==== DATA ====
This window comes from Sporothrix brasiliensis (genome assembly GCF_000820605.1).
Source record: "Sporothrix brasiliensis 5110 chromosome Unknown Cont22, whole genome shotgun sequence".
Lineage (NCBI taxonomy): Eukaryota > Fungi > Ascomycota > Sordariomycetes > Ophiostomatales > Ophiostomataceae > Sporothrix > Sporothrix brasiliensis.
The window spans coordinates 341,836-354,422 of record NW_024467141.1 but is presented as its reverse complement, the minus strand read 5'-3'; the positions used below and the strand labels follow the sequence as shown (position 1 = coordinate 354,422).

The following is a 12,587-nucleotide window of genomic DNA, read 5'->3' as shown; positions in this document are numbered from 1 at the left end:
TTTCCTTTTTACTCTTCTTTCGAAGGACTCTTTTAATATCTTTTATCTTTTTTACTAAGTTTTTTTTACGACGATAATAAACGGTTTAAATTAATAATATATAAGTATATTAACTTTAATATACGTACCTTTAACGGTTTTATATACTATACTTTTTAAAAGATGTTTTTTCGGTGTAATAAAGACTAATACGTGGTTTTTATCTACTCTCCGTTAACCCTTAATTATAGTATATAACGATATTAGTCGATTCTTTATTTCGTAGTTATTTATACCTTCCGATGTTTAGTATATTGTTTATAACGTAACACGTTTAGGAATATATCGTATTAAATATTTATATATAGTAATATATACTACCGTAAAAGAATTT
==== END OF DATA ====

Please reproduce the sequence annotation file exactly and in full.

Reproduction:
This window comes from Sporothrix brasiliensis (genome assembly GCF_000820605.1).
Source record: "Sporothrix brasiliensis 5110 chromosome Unknown Cont22, whole genome shotgun sequence".
Lineage (NCBI taxonomy): Eukaryota > Fungi > Ascomycota > Sordariomycetes > Ophiostomatales > Ophiostomataceae > Sporothrix > Sporothrix brasiliensis.
The window spans coordinates 341,836-354,422 of record NW_024467141.1 but is presented as its reverse complement, the minus strand read 5'-3'; the positions used below and the strand labels follow the sequence as shown (position 1 = coordinate 354,422).

The following is a 12,587-nucleotide window of genomic DNA, read 5'->3' as shown; positions in this document are numbered from 1 at the left end:
TTTCCTTTTTACTCTTCTTTCGAAGGACTCTTTTAATATCTTTTATCTTTTTTACTAAGTTTTTTTTACGACGATAATAAACGGTTTAAATTAATAATATATAAGTATATTAACTTTAATATACGTACCTTTAACGGTTTTATATACTATACTTTTTAAAAGATGTTTTTTCGGTGTAATAAAGACTAATACGTGGTTTTTATCTACTCTCCGTTAACCCTTAATTATAGTATATAACGATATTAGTCGATTCTTTATTTCGTAGTTATTTATACCTTCCGATGTTTAGTATATTGTTTATAACGTAACACGTTTAGGAATATATCGTATTAAATATTTATATATAGTAATATATACTACCGTAAAAGAATTT